By Matt Montgomery
After an hour-long debate Monday night from the Piedmont City Council and several concerned citizens, an agreement allowing several property owners to deannex from the city won’t happen this month.
Several Piedmont property owners who have leases to construct wind turbines on their land want the city to allow them to deannex. The council heard their case Monday night from an Oklahoma City attorney. However, the majority of the crowd of about 80 people appeared to voice opposition to letting them deannex.
Those who don’t want them to deannex were a group of property owners who would be both directly affected by deannexation and indirectly affected by deannexation.
Attorney Mark Henrickson, who was hired by the group of landowners wanting to deannex, told the council his clients aren’t receiving the same services the city offers as other Piedmont residents are receiving.
He told the council that his clients want royalties from a wind farm on the property their farms are on.
“My clients are receiving the restrictions and regulations of being in the city without receiving the same benefits people living in the developed, concentrated area of Piedmont are receiving,” Henrickson said. “There’s simply a disparity of treatment. That’s not a criticism of city government, it’s just a reality.”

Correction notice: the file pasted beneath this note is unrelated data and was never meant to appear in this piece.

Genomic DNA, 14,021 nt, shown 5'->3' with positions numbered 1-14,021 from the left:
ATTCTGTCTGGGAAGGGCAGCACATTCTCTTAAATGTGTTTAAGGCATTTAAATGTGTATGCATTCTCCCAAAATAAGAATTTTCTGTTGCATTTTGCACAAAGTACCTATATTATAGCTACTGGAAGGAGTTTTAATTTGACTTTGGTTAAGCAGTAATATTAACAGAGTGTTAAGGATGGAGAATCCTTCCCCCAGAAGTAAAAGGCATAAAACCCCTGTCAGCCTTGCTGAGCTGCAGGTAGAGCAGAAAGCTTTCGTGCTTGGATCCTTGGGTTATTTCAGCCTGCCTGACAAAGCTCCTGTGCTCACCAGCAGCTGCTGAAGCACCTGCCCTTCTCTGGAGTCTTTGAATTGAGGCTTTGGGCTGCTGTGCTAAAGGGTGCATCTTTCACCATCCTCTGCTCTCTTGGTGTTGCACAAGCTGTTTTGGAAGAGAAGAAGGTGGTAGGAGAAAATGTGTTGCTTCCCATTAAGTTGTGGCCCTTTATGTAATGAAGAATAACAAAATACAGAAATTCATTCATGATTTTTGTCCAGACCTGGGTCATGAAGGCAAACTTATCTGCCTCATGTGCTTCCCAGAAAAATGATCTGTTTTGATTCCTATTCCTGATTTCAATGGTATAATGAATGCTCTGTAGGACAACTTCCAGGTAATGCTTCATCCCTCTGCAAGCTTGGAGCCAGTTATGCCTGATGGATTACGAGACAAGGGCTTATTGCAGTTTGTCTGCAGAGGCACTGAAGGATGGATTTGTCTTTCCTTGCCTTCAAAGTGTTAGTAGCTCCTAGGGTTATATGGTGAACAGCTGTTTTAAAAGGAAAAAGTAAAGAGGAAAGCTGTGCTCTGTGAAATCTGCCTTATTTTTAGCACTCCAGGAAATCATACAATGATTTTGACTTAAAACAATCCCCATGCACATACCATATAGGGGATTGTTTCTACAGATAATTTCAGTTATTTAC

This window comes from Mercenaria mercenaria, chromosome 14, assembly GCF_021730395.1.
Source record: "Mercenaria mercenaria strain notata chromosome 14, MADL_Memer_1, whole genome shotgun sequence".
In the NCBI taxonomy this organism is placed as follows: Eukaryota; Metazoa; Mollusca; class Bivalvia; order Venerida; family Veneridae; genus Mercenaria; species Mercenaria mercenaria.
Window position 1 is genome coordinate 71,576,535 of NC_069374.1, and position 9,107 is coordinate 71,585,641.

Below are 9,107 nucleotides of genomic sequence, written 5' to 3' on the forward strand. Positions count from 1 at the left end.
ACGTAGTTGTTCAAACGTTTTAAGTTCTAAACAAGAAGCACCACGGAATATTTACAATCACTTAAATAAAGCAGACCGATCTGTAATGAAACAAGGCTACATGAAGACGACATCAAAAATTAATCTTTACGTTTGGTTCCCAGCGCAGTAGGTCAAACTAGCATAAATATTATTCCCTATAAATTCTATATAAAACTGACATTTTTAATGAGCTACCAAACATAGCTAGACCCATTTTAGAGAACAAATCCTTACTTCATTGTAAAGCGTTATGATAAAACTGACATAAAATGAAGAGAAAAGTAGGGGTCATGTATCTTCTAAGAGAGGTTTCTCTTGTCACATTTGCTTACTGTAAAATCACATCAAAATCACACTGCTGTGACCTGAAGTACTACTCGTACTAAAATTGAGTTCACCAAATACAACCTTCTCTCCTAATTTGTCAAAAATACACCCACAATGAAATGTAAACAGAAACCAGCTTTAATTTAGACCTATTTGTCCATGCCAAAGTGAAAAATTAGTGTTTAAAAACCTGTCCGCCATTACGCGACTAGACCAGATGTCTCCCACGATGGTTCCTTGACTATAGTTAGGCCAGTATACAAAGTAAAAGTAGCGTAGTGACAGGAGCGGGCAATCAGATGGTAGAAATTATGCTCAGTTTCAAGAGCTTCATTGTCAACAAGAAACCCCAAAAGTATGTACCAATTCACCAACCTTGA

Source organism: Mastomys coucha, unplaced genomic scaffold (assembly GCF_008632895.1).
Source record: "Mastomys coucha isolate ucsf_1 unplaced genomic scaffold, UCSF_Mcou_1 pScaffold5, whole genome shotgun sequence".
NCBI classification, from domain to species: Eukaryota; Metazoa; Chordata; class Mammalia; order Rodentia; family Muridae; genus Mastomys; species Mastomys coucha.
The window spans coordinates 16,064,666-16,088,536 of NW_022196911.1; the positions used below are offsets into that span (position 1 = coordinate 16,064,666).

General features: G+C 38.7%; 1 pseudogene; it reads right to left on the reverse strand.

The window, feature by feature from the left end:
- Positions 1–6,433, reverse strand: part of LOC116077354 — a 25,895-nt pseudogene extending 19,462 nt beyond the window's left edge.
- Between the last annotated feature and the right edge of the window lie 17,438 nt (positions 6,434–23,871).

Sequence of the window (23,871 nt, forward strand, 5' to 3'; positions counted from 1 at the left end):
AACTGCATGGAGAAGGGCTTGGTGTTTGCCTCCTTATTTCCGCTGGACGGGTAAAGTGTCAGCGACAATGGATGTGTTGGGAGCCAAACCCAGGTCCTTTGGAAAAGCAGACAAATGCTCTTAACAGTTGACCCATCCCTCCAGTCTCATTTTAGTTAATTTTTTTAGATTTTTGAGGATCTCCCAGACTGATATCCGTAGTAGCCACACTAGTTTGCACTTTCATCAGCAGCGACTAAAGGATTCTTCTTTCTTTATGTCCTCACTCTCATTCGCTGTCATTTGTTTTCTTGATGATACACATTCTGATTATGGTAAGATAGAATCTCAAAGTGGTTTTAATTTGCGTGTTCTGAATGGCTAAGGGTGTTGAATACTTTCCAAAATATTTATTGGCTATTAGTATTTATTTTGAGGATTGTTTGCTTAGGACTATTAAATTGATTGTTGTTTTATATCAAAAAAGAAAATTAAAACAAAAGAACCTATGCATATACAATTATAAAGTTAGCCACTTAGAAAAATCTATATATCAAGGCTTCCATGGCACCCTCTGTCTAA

Before leaving the podium, Henrickson also added that a lawsuit might be filed if the city doesn’t go through with letting his clients deannex.
Following Henrickson, were several concerned residents who also addressed the council but from the other side of the issue.
Piedmont resident Pam Suttles told the council most people on the petition list were annexed into Piedmont.
She expressed concern that if deannexation happens, where will it end?
She also expressed concern that now Piedmont residents need to be protected from their own neighbors.
“We should be annexing into the city,” she said. “I think we need to protect the citizens who live in this city.”
Piedmont resident Milton Byrd told the council that he lives at 206th and Cimaron and he would be most affected by deannexation.
“If we sit idly by and do nothing, we will not have any growth,” Byrd said. “I don’t want to be deannexed.”
When the residents and Henrickson were done with their comments, the council discussed the issue at length.
Ultimately, the council decided they needed more time to consider what to do.
Councilman Larry Gage said he wished both sides could sit down and work it out among themselves.